Purchasing rural property
Rural property lifestyle can be rewarding for many people. However, you need to be aware that there may be more to consider than when you are purchasing a residential property.
In New South Wales, the contract for sale frequently does not provide all the information that may be useful to the buyers. When you are purchasing a rural property, it is likely that additional searches and enquiries need to be made.
In addition to the standard searches, the following enquiries may be useful:
- Enclosure permits. If there is a Crown road running through the property, there is a possibility that an enclosure permit exists whereby the registered proprietor of the property is paying rent for enclosing the Crown road within their property.
- Noxious weeds. The list of declared noxious weeds vary depending on the location. The Noxious Weeds Act 1993 (NSW) makes the occupier of the land responsible for the control of specified weeds that are declared as noxious. The local council may issue a notice to the occupier of the land requiring the occupier of the land to carry out weed control works at the occupier’s expense. New owners of the land may also be bound by previous notices.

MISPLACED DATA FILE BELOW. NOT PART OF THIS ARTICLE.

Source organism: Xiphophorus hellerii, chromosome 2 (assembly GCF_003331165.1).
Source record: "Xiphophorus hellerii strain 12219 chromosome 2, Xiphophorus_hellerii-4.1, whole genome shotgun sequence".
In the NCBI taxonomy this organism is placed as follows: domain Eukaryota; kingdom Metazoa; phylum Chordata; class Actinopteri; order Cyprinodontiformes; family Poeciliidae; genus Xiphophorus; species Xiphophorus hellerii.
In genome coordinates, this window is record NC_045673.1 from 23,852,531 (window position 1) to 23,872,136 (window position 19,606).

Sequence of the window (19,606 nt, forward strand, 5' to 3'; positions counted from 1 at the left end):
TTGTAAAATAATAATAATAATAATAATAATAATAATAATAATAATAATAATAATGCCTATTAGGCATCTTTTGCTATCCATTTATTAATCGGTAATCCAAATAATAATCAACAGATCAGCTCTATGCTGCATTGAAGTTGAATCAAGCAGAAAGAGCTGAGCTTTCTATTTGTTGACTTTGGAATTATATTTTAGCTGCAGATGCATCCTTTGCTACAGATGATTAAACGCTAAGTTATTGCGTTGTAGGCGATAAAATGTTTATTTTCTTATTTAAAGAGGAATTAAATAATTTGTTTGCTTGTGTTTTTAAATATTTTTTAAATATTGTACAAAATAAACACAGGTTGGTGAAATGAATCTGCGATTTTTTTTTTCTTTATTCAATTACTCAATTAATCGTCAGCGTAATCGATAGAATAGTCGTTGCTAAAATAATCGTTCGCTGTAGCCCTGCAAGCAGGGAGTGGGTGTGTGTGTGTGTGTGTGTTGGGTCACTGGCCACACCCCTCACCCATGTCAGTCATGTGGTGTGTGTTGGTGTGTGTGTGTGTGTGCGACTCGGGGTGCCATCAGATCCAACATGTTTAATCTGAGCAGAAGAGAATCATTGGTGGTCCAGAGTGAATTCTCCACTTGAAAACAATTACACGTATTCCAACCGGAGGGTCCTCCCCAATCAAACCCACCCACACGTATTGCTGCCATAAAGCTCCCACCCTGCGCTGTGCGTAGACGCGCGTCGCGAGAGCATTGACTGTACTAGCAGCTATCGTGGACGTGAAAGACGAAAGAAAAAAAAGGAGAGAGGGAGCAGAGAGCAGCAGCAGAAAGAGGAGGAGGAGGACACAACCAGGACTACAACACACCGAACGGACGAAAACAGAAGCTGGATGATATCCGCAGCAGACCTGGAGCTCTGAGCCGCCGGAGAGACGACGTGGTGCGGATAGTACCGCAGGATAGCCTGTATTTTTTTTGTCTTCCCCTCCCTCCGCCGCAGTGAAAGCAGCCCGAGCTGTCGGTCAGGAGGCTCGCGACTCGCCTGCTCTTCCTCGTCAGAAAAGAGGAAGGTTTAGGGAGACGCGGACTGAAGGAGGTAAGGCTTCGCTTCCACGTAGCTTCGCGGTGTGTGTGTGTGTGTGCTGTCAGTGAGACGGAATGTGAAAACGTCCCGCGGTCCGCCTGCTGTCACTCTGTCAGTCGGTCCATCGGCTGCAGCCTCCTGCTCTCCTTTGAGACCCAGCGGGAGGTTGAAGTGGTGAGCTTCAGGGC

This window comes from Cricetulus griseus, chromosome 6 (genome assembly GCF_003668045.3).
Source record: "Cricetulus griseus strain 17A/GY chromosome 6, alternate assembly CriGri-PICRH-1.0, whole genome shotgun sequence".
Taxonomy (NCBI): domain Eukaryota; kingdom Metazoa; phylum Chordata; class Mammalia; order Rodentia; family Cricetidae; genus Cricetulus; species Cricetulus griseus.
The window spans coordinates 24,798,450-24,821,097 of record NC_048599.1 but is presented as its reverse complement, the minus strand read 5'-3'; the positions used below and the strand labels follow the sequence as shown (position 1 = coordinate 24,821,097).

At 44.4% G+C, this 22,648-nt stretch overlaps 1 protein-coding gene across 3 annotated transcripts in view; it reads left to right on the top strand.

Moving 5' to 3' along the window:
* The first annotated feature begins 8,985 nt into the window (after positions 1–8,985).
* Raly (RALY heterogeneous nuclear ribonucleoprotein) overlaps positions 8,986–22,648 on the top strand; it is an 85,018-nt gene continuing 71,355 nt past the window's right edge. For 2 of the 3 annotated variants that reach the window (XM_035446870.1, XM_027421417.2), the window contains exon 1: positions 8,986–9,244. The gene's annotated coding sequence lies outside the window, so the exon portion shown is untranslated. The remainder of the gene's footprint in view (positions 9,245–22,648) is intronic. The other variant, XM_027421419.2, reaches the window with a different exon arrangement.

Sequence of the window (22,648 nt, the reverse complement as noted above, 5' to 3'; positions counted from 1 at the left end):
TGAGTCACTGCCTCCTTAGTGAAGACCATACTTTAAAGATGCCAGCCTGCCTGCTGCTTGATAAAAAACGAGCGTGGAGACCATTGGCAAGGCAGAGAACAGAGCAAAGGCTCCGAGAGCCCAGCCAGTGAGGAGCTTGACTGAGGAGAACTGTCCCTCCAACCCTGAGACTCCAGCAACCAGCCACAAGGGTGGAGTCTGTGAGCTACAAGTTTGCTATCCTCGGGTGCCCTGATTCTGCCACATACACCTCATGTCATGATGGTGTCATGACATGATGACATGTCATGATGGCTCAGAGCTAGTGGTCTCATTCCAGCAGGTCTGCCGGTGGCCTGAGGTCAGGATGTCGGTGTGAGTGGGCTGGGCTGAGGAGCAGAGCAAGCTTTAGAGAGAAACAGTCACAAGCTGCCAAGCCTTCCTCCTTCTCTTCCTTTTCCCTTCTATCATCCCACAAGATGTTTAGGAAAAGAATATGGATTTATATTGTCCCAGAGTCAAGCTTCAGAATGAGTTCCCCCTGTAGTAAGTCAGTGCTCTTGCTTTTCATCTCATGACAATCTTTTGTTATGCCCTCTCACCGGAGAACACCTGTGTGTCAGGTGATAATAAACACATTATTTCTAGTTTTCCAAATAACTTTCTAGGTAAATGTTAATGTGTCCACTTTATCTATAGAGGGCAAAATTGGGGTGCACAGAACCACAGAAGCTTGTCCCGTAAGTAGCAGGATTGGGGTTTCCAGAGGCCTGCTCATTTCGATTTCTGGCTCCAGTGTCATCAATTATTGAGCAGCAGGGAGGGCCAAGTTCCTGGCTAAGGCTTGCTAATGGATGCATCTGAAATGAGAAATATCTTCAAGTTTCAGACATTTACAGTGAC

- Access to the property. It will be important to ensure that you have both legal and practical access to the property that you are seeking to purchase. Sometimes there may be legal (paper) roads that are no longer practical for various reasons. Alternatively, property that always seemed to have real and practical access may not have been legal access. Also, sometimes there are rights of way and it will be important to understand who is burdened and benefited by this rights of way and its terms and conditions.
- Native vegetation. It is important to be aware of any existing property vegetation plans because generally speaking, native vegetation can only be cleared in accordance with development consent or a property vegetation plan.
- Livestock diseases. It will be useful to understand whether there are any animal heath issues associated with the property. This will particularly be important if the conveyance involves stock as some livestock diseases may persist even after stock has been removed from the property.
- Water licences. Access to water can be very important when looking to purchase a rural property. It will be useful to identify if there are any approvals for any existing dams, bores and irrigation outlets.
- Searching deposited plans and neighbouring titles to ensure there is legal access to a property. This is an essential step when access to the property is not provided directly from a public road.
Vendors may not be required by law to disclose these issues in the contract. Unless potential purchasers seek to understand these issues, they may only become aware of these issues when they strike a problem at their newly purchased property. Therefore, it is important that you obtain sound legal advice when purchasing a rural property.